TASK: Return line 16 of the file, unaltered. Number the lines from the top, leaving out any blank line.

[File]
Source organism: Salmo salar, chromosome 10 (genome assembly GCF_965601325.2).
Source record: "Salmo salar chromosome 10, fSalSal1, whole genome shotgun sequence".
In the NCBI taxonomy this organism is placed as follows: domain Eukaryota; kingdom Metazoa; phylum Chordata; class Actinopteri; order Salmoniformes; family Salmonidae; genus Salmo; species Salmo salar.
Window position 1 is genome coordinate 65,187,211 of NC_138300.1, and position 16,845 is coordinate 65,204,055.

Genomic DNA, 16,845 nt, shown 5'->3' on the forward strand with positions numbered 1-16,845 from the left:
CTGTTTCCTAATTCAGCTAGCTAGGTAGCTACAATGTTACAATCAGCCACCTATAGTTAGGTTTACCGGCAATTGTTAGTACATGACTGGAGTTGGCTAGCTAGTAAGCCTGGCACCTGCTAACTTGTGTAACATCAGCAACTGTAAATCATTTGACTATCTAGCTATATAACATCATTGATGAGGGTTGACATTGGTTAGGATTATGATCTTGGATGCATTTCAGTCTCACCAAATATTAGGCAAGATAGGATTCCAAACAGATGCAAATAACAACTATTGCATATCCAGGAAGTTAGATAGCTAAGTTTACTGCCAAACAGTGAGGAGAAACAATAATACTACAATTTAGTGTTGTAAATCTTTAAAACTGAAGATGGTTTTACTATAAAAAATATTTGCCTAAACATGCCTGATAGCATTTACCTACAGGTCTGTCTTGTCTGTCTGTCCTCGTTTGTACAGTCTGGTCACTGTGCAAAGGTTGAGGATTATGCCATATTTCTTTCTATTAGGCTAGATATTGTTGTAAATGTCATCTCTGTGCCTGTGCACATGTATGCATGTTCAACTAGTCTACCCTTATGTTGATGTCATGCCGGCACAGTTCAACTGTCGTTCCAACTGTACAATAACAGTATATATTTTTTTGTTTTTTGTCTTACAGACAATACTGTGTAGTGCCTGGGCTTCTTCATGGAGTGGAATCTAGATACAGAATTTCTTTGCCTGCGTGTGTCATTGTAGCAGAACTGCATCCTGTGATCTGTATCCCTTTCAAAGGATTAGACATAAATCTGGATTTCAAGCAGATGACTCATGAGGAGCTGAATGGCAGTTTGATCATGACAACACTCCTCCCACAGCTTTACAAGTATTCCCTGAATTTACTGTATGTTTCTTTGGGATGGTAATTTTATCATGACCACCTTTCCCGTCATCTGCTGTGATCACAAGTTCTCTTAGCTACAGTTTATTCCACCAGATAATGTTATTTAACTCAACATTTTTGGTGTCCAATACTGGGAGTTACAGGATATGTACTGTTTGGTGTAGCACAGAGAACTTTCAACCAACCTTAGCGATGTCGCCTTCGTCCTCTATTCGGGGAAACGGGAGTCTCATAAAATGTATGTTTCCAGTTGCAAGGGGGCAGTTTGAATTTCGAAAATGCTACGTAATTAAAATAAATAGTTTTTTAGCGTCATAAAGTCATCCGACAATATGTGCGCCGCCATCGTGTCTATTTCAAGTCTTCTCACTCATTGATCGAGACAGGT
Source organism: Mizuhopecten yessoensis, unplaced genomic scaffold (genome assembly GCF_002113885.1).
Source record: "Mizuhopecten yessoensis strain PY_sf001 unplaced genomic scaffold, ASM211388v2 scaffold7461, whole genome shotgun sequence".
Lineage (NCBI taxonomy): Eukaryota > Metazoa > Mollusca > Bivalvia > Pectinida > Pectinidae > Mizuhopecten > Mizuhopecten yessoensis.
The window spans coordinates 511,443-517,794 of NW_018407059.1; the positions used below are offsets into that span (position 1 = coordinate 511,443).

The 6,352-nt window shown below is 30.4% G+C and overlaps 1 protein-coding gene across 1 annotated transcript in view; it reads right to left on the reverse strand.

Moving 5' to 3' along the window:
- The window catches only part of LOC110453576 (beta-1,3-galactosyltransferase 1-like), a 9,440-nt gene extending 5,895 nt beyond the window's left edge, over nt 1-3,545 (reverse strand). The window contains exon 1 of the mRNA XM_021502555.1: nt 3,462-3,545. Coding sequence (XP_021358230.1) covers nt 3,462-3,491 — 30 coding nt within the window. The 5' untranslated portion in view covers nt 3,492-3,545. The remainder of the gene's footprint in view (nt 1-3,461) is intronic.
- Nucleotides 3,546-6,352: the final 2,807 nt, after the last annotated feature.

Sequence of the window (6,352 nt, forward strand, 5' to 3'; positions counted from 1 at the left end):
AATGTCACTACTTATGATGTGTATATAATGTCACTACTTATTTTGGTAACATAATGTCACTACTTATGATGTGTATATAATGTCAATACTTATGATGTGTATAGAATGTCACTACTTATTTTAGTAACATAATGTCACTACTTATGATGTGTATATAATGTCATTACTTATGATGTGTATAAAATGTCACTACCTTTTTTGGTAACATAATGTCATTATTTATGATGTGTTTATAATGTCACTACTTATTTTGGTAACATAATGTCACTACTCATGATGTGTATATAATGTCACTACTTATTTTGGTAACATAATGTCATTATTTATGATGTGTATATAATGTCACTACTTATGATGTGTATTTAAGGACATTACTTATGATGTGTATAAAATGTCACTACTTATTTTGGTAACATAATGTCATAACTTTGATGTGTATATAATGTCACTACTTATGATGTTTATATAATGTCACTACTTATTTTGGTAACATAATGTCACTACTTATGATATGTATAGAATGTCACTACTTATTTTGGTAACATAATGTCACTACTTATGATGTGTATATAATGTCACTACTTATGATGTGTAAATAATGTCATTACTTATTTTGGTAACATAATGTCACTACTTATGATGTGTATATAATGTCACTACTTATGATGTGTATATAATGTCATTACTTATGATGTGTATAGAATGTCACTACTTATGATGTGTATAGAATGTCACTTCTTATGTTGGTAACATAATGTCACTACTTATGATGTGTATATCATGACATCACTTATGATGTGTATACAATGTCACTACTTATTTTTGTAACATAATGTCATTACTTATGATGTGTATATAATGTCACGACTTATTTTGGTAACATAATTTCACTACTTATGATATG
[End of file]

AATGTCACTACTTATGATGTGTATATAATGTCACTACTTATTTTGGTAACATAATGTCACTACTTATGATGTGTATATAATGTCAATACTTATGATGTGTATAGAATGTCACTACTTATTTTAGTAACATAATGTCACTACTTATGATGTGTATATAATGTCATTACTTATGATGTGTATAAAATGTCACTACCTTTTTTGGTAACATAATGTCATTATTTATGATGTGTTTATAATGTCACTACTTATTTTGGTAACATAATGTCACTACTCATGATGTGTATATAATGTCACTACTTATTTTGGTAACATAATGTCATTATTTATGATGTGTATATAATGTCACTACTTATGATGTGTATTTAAGGACATTACTTATGATGTGTATAAAATGTCACTACTTATTTTGGTAACATAATGTCATAACTTTGATGTGTATATAATGTCACTACTTATGATGTTTATATAATGTCACTACTTATTTTGGTAACATAATGTCACTACTTATGATATGTATAGAATGTCACTACTTATTTTGGTAACATAATGTCACTACTTATGATGTGTATATAATGTCACTACTTATGATGTGTAAATAATGTCATTACTTATTTTGGTAACATAATGTCACTACTTATGATGTGTATATAATGTCACTACTTATGATGTGTATATAATGTCATTACTTATGATGTGTATAGAATGTCACTACTTATGATGTGTATAGAATGTCACTTCTTATGTTGGTAACATAATGTCACTACTTATGATGTGTATATCATGACATCACTTATGATGTGTATACAATGTCACTACTTATTTTTGTAACATAATGTCATTACTTATGATGTGTATATAATGTCACGACTTATTTTGGTAACATAATTTCACTACTTATGATATG